Patent Citations
Cited PatentFiling datePublication dateApplicantTitle
US2297726 *Apr 2, 1938Oct 6, 1942Thermo Plastics CorpMethod and apparatus for drying or the like
US3339286 *Mar 11, 1965Sep 5, 1967Fluid Energy Proc And EquipmenMethod and apparatus for drying wet pulverulent material in a gaseous path
US3403451 *Jan 20, 1967Oct 1, 1968Fluid Energy Proc & EquipmentMethod for drying or treating wet solid and semisolid materials
Referenced by
Citing PatentFiling datePublication dateApplicantTitle
US3814316 *Jun 18, 1973Jun 4, 1974Fluid Energy Process EquipDryer feed nozzle assembly
US3945130 *Jan 10, 1975Mar 23, 1976Fluid Energy Processing & Equipment Co.Expanded chamber centrifugal drying mill
US3974574 *Mar 10, 1975Aug 17, 1976Fluid Energy Processing & Equipment Co.Centrifugal drying mill
US4033853 *Jan 16, 1976Jul 5, 1977Great Canadian Oil Sands LimitedProcess and apparatus for heating and deaerating raw bituminous froth
US4098006 *Jul 7, 1977Jul 4, 1978Uop Inc.Organic waste dewatering and drying process
US4099336 *Jul 7, 1977Jul 11, 1978Uop Inc.Organic waste drying process
US4121349 *Oct 20, 1977Oct 24, 1978Uop Inc.Organic waste drying process
US4128946 *Mar 8, 1977Dec 12, 1978Uop Inc.Organic waste drying process
US4161825 *Dec 8, 1977Jul 24, 1979Uop Inc.Plasticized organic waste
US4489503 *Nov 28, 1980Dec 25, 1984Olin CorporationProcess for drying wet particles of available halogen compounds
US5181987 *May 8, 1991Jan 26, 1993Bunkawerke Huls GmbhDevice and process for precipitating polymers
US5266211 *Oct 14, 1992Nov 30, 1993Bunawerke Huls GmbhProcess for precipitating polymers
US6748671Oct 30, 2001Jun 15, 2004Weyerhaeuser CompanyProcess to produce dried singulated cellulose pulp fibers
US6769199Jun 28, 2002Aug 3, 2004Weyerhaeuser CompanyProcess for producing dried singulated cellulose pulp fibers using a jet drier and injected steam and the product resulting therefrom
US6782637Jan 16, 2002Aug 31, 2004Weyerhaeuser CompanySystem for making dried singulated crosslinked cellulose pulp fibers
US6862819Jun 28, 2002Mar 8, 2005Weyerhaeuser CompanySystem for producing dried singulated cellulose pulp fibers using a jet drier and injected steam
US6865822May 7, 2002Mar 15, 2005Weyerhaeuser CompanyDrying system for producing dried singulated cellulose pulp fibers
US6910285Dec 17, 2003Jun 28, 2005Weyerhaeuser CompanyProcess to produce dried singulated cellulose pulp fibers
US7018508Jan 16, 2002Mar 28, 2006Weyerhaeuser CompanyProcess for producing dried singulated crosslinked cellulose pulp fibers
US7290353Jun 2, 2004Nov 6, 2007Weyerhaeuser CompanySystem for making dried singulated crosslinked cellulose pulp fibers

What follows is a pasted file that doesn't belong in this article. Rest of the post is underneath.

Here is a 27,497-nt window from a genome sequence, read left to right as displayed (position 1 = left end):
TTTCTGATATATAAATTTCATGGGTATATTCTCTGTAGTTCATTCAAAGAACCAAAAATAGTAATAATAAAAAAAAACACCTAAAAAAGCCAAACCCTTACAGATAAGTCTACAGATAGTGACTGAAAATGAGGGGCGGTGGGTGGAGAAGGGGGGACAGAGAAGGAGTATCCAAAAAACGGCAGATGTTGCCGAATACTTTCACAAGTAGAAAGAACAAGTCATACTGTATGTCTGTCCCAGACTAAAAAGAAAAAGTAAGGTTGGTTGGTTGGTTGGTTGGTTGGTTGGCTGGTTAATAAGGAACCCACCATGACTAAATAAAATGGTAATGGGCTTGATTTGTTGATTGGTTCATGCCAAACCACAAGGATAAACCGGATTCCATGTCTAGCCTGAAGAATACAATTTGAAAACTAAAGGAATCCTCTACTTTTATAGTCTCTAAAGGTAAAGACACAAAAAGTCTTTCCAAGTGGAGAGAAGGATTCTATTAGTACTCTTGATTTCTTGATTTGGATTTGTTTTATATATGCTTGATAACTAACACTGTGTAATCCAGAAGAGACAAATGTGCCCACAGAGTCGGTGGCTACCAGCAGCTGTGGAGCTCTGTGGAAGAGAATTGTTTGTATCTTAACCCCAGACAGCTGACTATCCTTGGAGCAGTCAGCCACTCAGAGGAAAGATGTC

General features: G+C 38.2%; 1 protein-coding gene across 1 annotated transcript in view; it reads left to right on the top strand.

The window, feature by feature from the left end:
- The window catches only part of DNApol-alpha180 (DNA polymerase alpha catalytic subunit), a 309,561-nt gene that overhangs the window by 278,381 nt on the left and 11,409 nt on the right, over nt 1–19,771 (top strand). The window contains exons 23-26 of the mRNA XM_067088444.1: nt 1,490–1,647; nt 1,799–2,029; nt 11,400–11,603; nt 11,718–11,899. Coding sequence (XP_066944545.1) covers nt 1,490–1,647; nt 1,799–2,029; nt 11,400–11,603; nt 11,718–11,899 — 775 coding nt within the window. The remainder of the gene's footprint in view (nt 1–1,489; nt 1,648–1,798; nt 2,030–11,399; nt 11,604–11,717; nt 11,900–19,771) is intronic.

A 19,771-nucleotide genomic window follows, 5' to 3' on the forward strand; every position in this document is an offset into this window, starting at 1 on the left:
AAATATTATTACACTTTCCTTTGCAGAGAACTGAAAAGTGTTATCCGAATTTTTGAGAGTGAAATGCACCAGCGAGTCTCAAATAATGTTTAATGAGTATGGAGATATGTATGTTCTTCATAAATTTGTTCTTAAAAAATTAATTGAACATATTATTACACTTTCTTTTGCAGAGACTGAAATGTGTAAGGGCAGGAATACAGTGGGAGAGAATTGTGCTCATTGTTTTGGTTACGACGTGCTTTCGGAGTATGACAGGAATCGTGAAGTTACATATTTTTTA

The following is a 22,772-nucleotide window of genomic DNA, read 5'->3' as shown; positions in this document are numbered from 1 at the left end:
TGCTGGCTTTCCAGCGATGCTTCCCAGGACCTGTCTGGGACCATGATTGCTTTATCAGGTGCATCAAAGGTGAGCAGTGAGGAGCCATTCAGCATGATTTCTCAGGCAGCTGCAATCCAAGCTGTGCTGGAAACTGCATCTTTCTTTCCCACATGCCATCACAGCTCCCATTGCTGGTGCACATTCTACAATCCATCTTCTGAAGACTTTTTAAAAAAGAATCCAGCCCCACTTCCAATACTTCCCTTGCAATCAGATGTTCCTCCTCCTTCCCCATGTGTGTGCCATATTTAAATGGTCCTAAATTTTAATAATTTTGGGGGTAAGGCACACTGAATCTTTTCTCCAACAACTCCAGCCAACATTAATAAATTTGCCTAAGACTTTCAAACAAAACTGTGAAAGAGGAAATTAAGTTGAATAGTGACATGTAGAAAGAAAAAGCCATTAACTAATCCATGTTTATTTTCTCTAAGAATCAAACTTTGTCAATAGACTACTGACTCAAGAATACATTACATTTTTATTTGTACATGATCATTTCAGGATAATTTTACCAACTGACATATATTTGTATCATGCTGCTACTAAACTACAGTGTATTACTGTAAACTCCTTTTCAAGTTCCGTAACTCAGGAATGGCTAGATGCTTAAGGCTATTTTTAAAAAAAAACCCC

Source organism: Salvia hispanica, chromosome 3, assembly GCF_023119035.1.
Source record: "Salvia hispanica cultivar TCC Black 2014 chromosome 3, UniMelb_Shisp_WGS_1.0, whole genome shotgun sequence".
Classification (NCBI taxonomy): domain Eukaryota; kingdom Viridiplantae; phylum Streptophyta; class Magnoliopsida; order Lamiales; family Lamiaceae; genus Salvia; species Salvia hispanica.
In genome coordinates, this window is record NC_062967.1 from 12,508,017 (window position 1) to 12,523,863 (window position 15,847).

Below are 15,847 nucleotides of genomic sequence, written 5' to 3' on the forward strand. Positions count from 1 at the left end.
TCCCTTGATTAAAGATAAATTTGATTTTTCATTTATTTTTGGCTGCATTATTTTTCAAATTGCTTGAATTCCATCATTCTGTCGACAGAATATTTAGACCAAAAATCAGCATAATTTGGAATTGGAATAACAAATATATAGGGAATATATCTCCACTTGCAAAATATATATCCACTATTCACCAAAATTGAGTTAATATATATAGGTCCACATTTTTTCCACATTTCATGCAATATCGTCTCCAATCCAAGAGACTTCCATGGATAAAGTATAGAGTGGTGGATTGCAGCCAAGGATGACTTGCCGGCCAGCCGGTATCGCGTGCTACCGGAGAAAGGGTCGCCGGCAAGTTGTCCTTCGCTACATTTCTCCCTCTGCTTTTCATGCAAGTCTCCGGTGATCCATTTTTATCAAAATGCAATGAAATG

US7334347Aug 20, 2004Feb 26, 2008Weyerhaeuser CompanyProcess for producing dried, singulated fibers using steam and heated air
US7487601Apr 7, 2006Feb 10, 2009Earthrenew, Inc.Process and system for drying and heat treating materials
US7610692Jan 18, 2006Nov 3, 2009Earthrenew, Inc.Systems for prevention of HAP emissions and for efficient drying/dehydration processes
US7617617Apr 7, 2006Nov 17, 2009Earthrenew, Inc.Process and apparatus for manufacture of fertilizer products from manure and sewage
US7685737 *Jul 18, 2005Mar 30, 2010Earthrenew, Inc.Process and system for drying and heat treating materials
US7694523Jul 19, 2004Apr 13, 2010Earthrenew, Inc.Control system for gas turbine in material treatment unit
US7866060Apr 7, 2006Jan 11, 2011Earthrenew, Inc.Process and system for drying and heat treating materials
US7882646Oct 30, 2007Feb 8, 2011Earthrenew, Inc.Process and system for drying and heat treating materials
US7966741Oct 30, 2007Jun 28, 2011Earthrenew, Inc.Process and apparatus for manufacture of fertilizer products from manure and sewage
US7975398Oct 30, 2007Jul 12, 2011Earthrenew, Inc.Process and system for drying and heat treating materials
US8156662Oct 28, 2009Apr 17, 2012Earthrenew, Inc.Systems for prevention of HAP emissions and for efficient drying/dehydration processes
US8407911Jan 11, 2011Apr 2, 2013Earthrenew, Inc.Process and system for drying and heat treating materials
US20040123483 *Dec 17, 2003Jul 1, 2004Vrbanac Michael DavidProcess to produce dried singulated cellulose pulp fibers
US20040177936 *Mar 30, 2004Sep 16, 2004Vrbanac Michael DavidDried singulated cellulose pulp fibers
Classifications
U.S. Classification34/373
International ClassificationB01D1/18, B01D1/16, F26B17/00, F26B17/10
Cooperative ClassificationF26B17/105, B01D1/18
European ClassificationF26B17/10B5, B01D1/18